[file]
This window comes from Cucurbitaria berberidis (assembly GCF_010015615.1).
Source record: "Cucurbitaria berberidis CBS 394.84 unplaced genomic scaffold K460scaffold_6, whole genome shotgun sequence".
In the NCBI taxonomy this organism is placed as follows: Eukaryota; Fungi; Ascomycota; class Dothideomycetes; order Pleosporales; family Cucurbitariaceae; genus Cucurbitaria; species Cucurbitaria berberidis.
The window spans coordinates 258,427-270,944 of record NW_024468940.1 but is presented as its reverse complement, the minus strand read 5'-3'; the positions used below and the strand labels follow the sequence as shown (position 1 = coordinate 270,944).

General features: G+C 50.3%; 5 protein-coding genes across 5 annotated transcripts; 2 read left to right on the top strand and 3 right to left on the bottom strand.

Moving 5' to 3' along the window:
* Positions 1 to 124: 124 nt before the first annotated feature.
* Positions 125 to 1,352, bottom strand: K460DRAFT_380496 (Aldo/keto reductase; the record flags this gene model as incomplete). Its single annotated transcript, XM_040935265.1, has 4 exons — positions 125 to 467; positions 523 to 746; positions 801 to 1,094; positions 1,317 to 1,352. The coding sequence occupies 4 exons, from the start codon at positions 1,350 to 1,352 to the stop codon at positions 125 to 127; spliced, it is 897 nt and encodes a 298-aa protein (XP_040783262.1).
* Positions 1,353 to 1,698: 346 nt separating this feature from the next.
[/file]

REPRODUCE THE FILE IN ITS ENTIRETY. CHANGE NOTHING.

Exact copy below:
This window comes from Cucurbitaria berberidis (assembly GCF_010015615.1).
Source record: "Cucurbitaria berberidis CBS 394.84 unplaced genomic scaffold K460scaffold_6, whole genome shotgun sequence".
In the NCBI taxonomy this organism is placed as follows: Eukaryota; Fungi; Ascomycota; class Dothideomycetes; order Pleosporales; family Cucurbitariaceae; genus Cucurbitaria; species Cucurbitaria berberidis.
The window spans coordinates 258,427-270,944 of record NW_024468940.1 but is presented as its reverse complement, the minus strand read 5'-3'; the positions used below and the strand labels follow the sequence as shown (position 1 = coordinate 270,944).

General features: G+C 50.3%; 5 protein-coding genes across 5 annotated transcripts; 2 read left to right on the top strand and 3 right to left on the bottom strand.

Moving 5' to 3' along the window:
* Positions 1 to 124: 124 nt before the first annotated feature.
* Positions 125 to 1,352, bottom strand: K460DRAFT_380496 (Aldo/keto reductase; the record flags this gene model as incomplete). Its single annotated transcript, XM_040935265.1, has 4 exons — positions 125 to 467; positions 523 to 746; positions 801 to 1,094; positions 1,317 to 1,352. The coding sequence occupies 4 exons, from the start codon at positions 1,350 to 1,352 to the stop codon at positions 125 to 127; spliced, it is 897 nt and encodes a 298-aa protein (XP_040783262.1).
* Positions 1,353 to 1,698: 346 nt separating this feature from the next.